Beginning of Collegiate Jesuit Education in Philadelphia


St. Joe's, founded by the Jesuits in 1851 as Saint Joseph's College, is the seventh oldest Jesuit university in the United States and is named after the legal father of Jesus, Saint Joseph.[13]

Statue of Joseph, a 1st-century Jewish man of Nazareth who, according to the canonical Gospels, was married to Mary, the mother of Jesus, and was the legal father of Jesus[14] and who is venerated as Saint Joseph in the Catholic Church

Origin of North America's First College of Pharmacy


On June 1, 2022, Saint Joseph's University acquired University of the Sciences (aka USciences and fka Philadelphia College of Pharmacy), adding professional programs in health and science, including occupational therapy, physical therapy, pharmacy and physician assistant (as USciences had offered more than 30 degree and certification programs across a wide range of pharmaceutical and healthcare-related disciplines.[15]). Hence, St. Joe's can now trace its history to February 1821, when 68 apothecaries aka pharmacists met in Philadelphia's Carpenters' Hall to establish improved scientific standards and to develop programs to train more competent apprentices and students. They formalized their new association through a constitution, which declared their intent to establish a school of pharmacy to enhance their vocation and to "guard the drug market from the introduction of spurious, adulterated, deteriorated or otherwise mischievous articles, which are too frequently forced into it".[16] Classes began nearly immediately, making it the first institution of higher learning in the United States dedicated to the field of pharmacy.[17]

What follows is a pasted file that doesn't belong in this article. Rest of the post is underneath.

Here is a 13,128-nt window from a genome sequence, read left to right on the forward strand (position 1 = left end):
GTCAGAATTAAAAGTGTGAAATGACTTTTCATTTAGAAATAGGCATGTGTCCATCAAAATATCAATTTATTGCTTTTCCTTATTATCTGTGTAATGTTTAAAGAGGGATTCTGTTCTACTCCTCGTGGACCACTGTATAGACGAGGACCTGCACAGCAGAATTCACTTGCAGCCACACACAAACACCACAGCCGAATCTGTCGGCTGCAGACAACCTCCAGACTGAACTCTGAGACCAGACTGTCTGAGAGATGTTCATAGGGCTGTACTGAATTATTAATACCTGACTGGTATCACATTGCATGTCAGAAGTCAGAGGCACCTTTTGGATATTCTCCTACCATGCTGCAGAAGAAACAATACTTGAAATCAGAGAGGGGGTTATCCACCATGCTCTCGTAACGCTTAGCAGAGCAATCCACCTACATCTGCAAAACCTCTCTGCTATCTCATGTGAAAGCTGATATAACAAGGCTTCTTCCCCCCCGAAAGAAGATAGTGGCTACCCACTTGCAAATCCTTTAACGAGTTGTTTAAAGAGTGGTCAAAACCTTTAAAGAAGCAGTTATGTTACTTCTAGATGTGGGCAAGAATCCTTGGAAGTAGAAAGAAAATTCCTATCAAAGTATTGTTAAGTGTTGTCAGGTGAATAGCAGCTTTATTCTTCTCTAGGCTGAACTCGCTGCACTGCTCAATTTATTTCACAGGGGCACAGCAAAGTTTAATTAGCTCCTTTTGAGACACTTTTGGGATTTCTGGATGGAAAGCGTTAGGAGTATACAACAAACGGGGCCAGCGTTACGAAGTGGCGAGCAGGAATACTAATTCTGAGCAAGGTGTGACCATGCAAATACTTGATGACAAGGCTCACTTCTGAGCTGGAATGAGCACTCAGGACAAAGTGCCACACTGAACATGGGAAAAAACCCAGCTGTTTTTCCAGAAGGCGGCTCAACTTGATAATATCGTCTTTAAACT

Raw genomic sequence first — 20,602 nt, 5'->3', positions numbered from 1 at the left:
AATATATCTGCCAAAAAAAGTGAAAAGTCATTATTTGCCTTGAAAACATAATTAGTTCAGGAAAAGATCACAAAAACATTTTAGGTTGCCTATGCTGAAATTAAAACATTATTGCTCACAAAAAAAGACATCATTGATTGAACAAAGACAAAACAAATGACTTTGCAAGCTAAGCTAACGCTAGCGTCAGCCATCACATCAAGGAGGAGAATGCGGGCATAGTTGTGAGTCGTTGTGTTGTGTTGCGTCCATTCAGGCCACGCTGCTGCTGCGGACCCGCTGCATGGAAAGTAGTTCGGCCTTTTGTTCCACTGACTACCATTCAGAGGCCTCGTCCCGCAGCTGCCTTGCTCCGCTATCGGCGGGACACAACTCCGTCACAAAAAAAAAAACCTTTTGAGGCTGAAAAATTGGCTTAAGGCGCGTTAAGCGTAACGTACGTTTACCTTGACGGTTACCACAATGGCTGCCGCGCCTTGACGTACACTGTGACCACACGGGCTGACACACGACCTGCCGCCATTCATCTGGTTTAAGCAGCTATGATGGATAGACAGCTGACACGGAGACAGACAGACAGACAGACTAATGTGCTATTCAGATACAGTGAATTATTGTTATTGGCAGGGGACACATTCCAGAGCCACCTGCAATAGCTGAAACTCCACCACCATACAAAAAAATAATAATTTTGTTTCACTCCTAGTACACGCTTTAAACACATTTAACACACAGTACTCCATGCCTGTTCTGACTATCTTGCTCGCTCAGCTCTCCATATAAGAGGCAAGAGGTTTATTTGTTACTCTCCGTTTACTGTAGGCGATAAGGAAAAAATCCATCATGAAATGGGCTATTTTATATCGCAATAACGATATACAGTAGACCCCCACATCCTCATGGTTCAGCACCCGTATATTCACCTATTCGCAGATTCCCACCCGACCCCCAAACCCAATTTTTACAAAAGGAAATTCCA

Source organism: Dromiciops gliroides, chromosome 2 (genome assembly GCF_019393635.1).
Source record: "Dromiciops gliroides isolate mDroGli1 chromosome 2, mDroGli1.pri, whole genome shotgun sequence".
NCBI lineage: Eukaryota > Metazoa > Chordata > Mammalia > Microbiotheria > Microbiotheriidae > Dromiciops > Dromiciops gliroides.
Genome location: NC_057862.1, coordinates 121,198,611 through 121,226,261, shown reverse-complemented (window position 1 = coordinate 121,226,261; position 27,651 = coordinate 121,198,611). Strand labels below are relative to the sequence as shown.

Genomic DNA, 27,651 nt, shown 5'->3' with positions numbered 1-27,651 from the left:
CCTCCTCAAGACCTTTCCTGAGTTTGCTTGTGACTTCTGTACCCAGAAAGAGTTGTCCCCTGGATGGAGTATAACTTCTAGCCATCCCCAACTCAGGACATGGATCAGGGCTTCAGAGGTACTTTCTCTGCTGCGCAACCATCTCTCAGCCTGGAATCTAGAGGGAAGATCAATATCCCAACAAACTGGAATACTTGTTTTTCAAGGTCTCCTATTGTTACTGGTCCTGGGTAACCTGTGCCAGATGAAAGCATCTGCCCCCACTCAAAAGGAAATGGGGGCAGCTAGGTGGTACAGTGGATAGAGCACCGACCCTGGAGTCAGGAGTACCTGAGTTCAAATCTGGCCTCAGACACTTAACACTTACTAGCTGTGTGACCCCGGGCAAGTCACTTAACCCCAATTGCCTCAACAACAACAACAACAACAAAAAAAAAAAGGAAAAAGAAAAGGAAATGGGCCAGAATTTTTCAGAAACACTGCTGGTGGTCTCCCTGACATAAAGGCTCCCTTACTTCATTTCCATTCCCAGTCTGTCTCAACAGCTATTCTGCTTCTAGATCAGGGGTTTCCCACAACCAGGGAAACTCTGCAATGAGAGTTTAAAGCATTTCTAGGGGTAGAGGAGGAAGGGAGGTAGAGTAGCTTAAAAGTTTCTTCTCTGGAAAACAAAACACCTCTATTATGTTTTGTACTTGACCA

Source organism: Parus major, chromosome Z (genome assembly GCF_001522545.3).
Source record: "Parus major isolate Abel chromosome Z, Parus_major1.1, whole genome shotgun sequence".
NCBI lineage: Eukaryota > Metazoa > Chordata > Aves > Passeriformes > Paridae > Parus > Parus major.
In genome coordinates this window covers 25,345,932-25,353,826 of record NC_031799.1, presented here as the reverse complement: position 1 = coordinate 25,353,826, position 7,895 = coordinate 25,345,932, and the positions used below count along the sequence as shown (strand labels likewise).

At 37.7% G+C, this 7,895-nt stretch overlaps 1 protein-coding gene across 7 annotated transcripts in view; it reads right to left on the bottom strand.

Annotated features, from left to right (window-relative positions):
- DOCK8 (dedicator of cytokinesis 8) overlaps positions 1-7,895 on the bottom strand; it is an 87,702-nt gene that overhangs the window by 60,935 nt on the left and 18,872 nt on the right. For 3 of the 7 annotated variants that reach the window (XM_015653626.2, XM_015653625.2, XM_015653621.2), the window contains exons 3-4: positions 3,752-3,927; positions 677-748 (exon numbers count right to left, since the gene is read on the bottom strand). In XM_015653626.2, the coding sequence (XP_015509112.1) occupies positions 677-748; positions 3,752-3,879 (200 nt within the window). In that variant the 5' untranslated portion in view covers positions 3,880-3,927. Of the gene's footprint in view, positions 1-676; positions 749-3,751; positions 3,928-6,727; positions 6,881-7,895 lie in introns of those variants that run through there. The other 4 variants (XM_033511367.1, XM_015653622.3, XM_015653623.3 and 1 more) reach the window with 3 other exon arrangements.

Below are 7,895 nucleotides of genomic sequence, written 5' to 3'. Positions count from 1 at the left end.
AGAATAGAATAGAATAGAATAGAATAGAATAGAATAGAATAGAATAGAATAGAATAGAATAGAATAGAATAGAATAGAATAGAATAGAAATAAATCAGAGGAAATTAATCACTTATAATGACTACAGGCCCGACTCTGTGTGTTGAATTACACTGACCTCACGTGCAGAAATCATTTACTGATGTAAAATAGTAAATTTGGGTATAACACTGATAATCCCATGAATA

In 1825, the college began publishing the first academic journal in the United States dedicated to pharmacy. The apothecaries formalized their new association through a constitution, which declared their intent to establish a school of pharmacy to enhance their vocation and to "guard the drug market from the introduction of spurious, adulterated, deteriorated or otherwise mischievous articles, which are too frequently forced into it".[18]

Campus locations of Philadelphia's first Jesuit college


St. Joe's college started on September 15, 1851,[19] when 36 students began classes in a building adjacent to Old St. Joseph's Church Roman Catholic church on Willings Alley, between South 3rd and South 4th Streets and Walnut and Spruce Streets in Philadelphia.[20]

St. Joe's moved in 1866 from Willings Alley to a full block on Girard Avenue between 17th and 18th Streets in Philadelphia (now the location of Saint Joseph's Preparatory School).[21]

St. Joe's moved to its present City Avenue Hawk Hill campus in November 1927 after St. Joe's raised over million dollars enabling the (i) purchase of twenty-three acres and (ii) construction of its modern collegiate Gothic architectural main academic building.[22]